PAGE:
Funny how, by mid-January, it still didn't seem Round Valley Reservoir would freeze. By March, 18 inches of ice had accumulated in the main launch area.
Round Valley Lake Trout are a Winter Possibility
The recent cold snap never froze Round Valley Reservoir. Chances are good for open water fishing the rest of the winter. I’ve been fishing for rainbow and brown trout since October, using the classic mealworm and marshmallow combination. M & M, as it’s called. I’ve meant to try shiners and think I will buy some to use before this article gets to press. Both rainbows and browns hit shiners, but lake trout do also, and I would love to catch one.
I’ve had lake trout in mind for years. While in Maine six years ago, we rigged a canoe with a portable graph recorder. Our lines with ounce-and-a-half metal spoons got down to the needed 63 feet or so in a jiffy. Big lake trout marked on the graph as I back-paddled the canoe against the breeze. My son jigged a spoon in their midst. None hit. We tried Lake Wawayanda in Passaic County, deep drifting live herring from a rental boat. Nothing there, either.
But during the late fall, winter, and early spring, some of Round Valley’s many lakers venture close along shore. Last winter, someone landed a 28-incher from a stretch of iron-tinged sand and gravel near the South Lot. This isn’t especially large for a lake trout—30-inch rainbows get caught from shore sometimes—but I would be plenty happy with a 28-inch laker.
My son and I, and his Uncle Jim, have together tried live shiners, and I’ve tried them on some occasions solo. We’ve caught bass 25 or 30 feet deep on sharp drop-offs in the dead of winter, but my largest trout so far, a rainbow well over five pounds, went for the humble M & M on a size 1 plain shank hook. Two small marshmallows floated the mealworm three feet off bottom, the leader attached to a small barrel swivel. A three/fourth-ounce steel egg sinker guided the main line running through the middle of it in the South Lot area.
A mile or so of shoreline to the left of the main boat launch ramp, along the dike, and on around the bend into Ranger Cove and beyond the South Lot area is good fishing. Apparently, trout roam around all of the roughly oval shoreline outlining the reservoir’s 2350 surface acres. Those are many miles to perhaps spread pods of trout apart by wide distances, but if you happen to be in the right place at the right time, you may enjoy a flurry of action.
I spoke to an angler who caught three rainbows just under the 15-inch minimum size and missed six hits yesterday. Today neither he, nor myself, got any hits. With the rain and fog I thought we might have some fun, but it doesn’t always work out as the conditions seem to augment.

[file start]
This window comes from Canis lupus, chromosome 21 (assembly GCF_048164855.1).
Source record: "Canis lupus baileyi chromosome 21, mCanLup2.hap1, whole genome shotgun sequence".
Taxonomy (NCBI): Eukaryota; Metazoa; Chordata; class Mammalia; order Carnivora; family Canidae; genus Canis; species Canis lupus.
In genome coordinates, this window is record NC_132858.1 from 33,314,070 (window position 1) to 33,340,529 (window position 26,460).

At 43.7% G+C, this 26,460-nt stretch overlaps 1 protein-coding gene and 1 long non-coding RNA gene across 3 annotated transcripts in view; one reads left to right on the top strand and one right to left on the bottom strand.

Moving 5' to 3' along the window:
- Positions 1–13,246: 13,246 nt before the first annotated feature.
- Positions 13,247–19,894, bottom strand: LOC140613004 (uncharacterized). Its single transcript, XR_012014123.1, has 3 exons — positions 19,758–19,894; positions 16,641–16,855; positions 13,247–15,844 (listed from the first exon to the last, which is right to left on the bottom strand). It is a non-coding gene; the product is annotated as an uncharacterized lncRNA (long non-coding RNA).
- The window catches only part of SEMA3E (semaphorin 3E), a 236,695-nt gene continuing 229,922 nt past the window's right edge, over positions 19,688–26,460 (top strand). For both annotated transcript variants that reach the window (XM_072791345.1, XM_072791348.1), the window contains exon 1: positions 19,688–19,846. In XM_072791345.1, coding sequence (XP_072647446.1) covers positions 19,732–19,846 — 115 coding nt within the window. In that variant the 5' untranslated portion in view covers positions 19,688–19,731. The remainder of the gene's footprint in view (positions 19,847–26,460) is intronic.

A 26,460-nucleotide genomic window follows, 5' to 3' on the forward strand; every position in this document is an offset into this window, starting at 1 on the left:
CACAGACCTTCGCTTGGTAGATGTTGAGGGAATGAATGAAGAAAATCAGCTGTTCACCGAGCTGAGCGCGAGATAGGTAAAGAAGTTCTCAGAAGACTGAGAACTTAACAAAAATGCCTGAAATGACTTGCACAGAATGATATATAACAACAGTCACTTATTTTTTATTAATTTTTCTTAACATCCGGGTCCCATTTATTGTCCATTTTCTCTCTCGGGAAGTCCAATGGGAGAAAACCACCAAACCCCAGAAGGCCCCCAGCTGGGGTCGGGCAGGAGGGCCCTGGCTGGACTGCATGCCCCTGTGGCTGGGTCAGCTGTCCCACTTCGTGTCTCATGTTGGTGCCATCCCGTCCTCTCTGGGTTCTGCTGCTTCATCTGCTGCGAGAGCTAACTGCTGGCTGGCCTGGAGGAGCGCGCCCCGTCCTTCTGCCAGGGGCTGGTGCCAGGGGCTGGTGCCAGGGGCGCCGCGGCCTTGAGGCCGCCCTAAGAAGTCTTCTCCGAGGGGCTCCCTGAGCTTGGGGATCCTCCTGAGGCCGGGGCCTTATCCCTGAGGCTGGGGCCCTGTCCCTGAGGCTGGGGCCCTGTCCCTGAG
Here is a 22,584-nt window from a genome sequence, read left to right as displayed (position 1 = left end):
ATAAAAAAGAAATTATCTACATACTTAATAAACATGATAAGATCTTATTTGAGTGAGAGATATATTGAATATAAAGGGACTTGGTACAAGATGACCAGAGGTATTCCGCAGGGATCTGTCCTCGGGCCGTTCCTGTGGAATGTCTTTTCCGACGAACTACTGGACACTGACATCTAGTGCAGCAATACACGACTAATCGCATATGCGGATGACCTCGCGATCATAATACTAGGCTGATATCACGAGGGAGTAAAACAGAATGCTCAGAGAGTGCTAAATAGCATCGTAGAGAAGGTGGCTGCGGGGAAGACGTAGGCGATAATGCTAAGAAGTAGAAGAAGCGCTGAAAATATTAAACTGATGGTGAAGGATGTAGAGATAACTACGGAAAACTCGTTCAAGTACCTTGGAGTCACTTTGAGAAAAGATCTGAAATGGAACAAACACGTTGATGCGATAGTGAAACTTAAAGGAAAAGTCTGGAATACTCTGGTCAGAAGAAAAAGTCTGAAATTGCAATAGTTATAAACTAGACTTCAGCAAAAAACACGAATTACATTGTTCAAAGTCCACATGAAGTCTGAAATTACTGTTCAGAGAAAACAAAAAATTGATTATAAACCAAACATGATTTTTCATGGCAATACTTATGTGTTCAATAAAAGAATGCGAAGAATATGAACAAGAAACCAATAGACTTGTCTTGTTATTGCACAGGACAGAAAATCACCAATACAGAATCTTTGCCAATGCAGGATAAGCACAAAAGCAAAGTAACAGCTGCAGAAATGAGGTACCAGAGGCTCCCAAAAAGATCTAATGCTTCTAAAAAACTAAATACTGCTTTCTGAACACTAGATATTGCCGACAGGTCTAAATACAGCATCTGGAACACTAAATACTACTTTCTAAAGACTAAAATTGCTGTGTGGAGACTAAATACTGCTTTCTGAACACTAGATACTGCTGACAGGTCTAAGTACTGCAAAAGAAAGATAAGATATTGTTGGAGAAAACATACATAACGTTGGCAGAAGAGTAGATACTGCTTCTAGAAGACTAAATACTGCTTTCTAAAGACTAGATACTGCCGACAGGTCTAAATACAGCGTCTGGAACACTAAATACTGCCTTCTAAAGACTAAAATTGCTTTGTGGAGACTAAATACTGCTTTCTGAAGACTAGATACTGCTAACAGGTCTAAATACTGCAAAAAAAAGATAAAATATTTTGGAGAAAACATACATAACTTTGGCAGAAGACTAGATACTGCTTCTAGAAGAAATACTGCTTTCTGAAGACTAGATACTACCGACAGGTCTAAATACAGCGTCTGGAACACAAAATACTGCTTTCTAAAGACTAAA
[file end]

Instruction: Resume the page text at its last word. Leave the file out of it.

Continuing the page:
A couple of years ago, the wind blew from the west 25-40 mph steadily, driving rain like pins into our exposed faces, and this was too much for trout to resist. Four browns came ashore on the hook along with a 20-inch laker between me and another angler in little over an hour. I can’t say for certain whether the weather moved these fish to feed, or whether we were at the right place and right time to meet a pod of trout that could have been elsewhere, but it seemed quite obvious that the trout were feeding actively.
If you want to catch a laker from shore, you will probably have to spend years fishing. But in any event, live shiners are the bait to use, and bottom fishing may be most effective. Throughout the Ranger Cove area, bottom usually drops off quickly. You can fish from 15 to 30 feet deep or more using the same steel egg sinker for casting range and secure hold. A plain shank, size 6 hook through the back behind the shiner’s dorsal fin suffices. Attach a small piece of Styrofoam to the leader between the hook and the barrel swivel, about eight inches from the hook tie loop, to keep the shiner floating away from obstructions.
Even at this time of year, Round Valley is a beautiful destination which I find worthy of photography on every outing, in addition to fishing. Since the method is called still or bottom fishing, there’s nothing to prevent you from getting some reading done. Most anglers use a bell device on the rods’ tips to alert them to a hit. In any event, be in close earshot, or check your two or three rods often.